Configuring Linux Kernel Video Mode for 32-bit and 16-bit Boot Protocols

The Linux kernel has a generic driver for a graphic framebuffer named vesafb on intel boxes. It provides a nice large console for most of modern displays. Setting VESA modes for Linux kernel with 32-bit and 16-bit boot protocol are different. We introduce both methods here. Linux kernel with 32-bit boot protocolFor machine with some new BIOS other than legacy BIOS, such as EFI, LinuxBIOS, etc, and kexec, the 16-bit real mode setup code in kernel based on legacy BIOS can not be used, so a 32-bit boot protocol needs to be defined. » Read more

Extending a Mounted Ext4 File System on LVM in Linux

LVM is a great tool to manage hard disks on Linux—you can abstract the hard drives away and manage logical volumes from volume groups, you can dynamically add or remove hard drives while the file systems on the logical volumes need not to backed up and recovered, and you may create many snapshots of the logical volumes as you like. In this post, I will introduce how to extend a mounted ext4 file system on a LVM logical volume on Linux. » Read more

Installing Fedora 17 PV Domain-U on Xen with PXE Booting

An introduction to the general method of installing Domain-U on Xen is introduced here: Setting Up Stable Xen DomU with Fedora: Unmodified Fedora 12 on top of Xenified Fedora 12 Dom0 with Xen (this is a general introduction, some details are changed, such as ‘xl’ replacing ‘xm’, LVM backing the disk for higher performance. But the general process is the same). » Read more

Xen with LVM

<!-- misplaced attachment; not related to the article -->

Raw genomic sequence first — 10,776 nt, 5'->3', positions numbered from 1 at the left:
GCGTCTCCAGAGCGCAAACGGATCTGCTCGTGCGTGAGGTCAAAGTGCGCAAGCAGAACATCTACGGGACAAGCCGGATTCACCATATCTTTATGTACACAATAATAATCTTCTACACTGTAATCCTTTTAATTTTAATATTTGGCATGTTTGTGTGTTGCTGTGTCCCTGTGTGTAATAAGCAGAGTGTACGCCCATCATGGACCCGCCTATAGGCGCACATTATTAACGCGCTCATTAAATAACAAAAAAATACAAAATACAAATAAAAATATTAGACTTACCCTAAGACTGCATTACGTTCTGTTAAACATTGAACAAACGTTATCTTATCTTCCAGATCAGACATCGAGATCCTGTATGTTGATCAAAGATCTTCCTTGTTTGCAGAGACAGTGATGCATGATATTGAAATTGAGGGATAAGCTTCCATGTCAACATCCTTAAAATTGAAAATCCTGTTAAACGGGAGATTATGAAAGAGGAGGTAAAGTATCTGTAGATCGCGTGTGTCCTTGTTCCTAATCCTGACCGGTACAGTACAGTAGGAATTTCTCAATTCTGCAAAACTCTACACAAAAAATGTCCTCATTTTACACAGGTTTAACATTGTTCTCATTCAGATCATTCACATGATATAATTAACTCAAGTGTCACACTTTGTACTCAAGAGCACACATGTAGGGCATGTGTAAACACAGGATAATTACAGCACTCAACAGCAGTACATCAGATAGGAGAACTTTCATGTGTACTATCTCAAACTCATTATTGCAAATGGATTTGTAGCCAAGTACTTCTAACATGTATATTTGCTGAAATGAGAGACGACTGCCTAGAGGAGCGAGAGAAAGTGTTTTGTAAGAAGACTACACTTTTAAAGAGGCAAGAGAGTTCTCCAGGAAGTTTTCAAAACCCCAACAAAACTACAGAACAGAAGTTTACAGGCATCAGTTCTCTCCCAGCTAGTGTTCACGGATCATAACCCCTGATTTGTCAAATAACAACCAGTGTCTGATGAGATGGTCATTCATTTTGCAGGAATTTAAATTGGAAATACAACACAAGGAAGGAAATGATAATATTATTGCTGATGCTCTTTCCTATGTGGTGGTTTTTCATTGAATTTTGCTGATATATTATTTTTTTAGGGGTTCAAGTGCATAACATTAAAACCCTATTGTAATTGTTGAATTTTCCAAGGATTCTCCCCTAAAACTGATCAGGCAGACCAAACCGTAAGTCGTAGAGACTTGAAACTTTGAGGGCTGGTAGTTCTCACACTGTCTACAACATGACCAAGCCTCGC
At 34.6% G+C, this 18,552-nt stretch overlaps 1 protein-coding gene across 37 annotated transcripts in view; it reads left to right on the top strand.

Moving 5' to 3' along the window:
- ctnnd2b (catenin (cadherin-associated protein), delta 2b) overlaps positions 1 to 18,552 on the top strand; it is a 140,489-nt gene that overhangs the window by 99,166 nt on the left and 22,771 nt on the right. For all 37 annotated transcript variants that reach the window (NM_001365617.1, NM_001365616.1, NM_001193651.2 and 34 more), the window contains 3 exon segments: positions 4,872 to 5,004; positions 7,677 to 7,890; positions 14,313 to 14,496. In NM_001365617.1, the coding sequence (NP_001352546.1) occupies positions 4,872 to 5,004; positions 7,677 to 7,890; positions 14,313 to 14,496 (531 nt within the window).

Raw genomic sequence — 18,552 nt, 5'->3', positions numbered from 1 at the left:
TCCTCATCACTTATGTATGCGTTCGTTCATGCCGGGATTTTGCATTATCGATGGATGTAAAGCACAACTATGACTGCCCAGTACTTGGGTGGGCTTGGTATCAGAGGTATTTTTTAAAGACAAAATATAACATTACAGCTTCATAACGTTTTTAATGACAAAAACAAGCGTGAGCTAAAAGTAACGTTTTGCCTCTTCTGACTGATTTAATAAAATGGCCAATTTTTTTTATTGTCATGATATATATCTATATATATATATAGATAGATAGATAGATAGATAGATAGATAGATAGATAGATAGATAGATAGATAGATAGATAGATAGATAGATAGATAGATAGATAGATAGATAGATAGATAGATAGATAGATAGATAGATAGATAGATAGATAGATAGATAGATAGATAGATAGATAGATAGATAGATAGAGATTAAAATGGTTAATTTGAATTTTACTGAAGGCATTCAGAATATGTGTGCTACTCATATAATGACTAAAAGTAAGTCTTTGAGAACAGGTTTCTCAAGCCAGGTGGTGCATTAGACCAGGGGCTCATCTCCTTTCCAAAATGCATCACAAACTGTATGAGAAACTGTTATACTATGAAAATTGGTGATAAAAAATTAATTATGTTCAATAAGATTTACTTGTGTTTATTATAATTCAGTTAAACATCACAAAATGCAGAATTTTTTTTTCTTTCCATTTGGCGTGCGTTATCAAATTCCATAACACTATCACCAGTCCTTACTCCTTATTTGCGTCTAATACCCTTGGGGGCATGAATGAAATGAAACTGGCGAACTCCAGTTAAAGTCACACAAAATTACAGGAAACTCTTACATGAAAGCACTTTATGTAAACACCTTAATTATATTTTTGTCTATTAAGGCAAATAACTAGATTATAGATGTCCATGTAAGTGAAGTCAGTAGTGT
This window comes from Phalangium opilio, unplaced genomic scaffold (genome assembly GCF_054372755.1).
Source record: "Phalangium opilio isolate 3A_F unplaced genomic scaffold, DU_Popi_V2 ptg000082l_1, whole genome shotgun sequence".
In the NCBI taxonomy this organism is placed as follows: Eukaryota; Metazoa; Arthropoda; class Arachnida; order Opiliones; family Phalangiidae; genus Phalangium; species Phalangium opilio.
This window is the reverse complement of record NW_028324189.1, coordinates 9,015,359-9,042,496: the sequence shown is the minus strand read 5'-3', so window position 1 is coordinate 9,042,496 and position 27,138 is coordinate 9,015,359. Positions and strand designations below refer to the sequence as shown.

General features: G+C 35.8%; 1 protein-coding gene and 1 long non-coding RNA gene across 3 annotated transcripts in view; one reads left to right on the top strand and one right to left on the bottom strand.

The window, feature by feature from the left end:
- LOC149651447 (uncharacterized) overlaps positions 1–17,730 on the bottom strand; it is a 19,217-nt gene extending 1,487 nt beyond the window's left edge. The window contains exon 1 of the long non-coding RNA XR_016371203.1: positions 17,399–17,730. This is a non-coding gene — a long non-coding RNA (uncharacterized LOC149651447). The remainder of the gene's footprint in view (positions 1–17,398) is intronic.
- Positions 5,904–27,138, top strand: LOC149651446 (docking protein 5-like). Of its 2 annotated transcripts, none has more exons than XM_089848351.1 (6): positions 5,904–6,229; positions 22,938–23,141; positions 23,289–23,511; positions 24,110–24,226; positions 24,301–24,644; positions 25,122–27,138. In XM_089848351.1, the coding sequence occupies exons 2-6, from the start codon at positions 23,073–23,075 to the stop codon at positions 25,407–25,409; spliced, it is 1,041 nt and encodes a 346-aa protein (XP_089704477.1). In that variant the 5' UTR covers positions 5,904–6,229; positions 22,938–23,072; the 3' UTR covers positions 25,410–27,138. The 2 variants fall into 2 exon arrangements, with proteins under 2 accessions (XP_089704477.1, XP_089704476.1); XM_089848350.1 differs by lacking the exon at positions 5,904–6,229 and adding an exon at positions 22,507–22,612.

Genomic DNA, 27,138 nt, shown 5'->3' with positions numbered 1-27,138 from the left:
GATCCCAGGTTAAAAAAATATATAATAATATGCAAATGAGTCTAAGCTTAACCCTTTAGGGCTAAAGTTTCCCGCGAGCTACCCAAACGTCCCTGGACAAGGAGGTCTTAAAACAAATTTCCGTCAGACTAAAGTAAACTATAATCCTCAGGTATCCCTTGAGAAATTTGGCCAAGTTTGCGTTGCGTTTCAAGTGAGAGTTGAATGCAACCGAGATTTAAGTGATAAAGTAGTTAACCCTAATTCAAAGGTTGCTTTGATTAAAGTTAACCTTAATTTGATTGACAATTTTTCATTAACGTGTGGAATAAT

LVM volumes as backing for DomU’s file system is an appealing solution to Xen VBD. LVM volumes can dynamically grow/shrink and snapshot. These features make it simple and fast to duplicate DomU and adding storage to DomU. This post is a summary of tutorials related Xen DomU and LVM. Setting Up LVM Backed Xen DomU Duplicating LVM Backed Xen DomU Duplicating and Backing Up LVM Backed Xen DomU from a Remote Server » Read more

Duplicating LVM Backed Xen DomU

LVM’s snapshot feature enables us to duplicate an LVM backed Xen DomU in seconds rather than minutes. We no longer need to copy the entire file system image like backing up file backed Xen DomU. We just need to make a snapshot of the current Xen DomU in seconds. When there are changes to the file system of the new DomU, LVM will make a copy of the physical block of the logical volume write the the new volume. » Read more

Setting Up Xen DomU on Fedora Linux (Fedora 12)

Creating file-backed virtual block device (VBD) for Xen virtual machines and installing Fedora 12 in Xen DomU via internet will be introduced. Note that this tutorial is based on a pretty old OS (Fedora 12). But the method here is still valid while some minor details may need to be changed for latest Xen and Linux such as such as ‘xl’ replacing ‘xm’, LVM backing the disk for higher performance. » Read more

An I/O Performance Comparison Between loopback Backed and blktap Backed Xen File-backed VBD

I have done some I/O performance benchmark test of Xen DomU. For easier management, some of our DomU VMs are using file-backed VBDs. Previously, our VMs are using Loopback-mounted file-backed VBDs. But blktap-based support are recommended by Xen community. Before considering changing from loopback based VBD to blktap based VBD, I have done this performance bench comparison. Note: if your VM is I/O intensive, you may consider setting up LVM backed DomU. » Read more

Installing NVIDIA Driver in Fedora

Using rpmfusion’s rpm packages to install NVIDIA driver in Fedora is introduced in this post. First, check the proper drivers for the card on [1]. 1. Add rpmfusion. Enable RPM Fusion repositories 2. Install the driver # yum install kmod-nvidia xorg-x11-drv-nvidia The reboot system. 3. Edit /etc/X11/xorg.conf # nvidia-xconfig The nouveau module conflicts with the nvidia module. But rpmfusion’s packages has already add it to blacklist. » Read more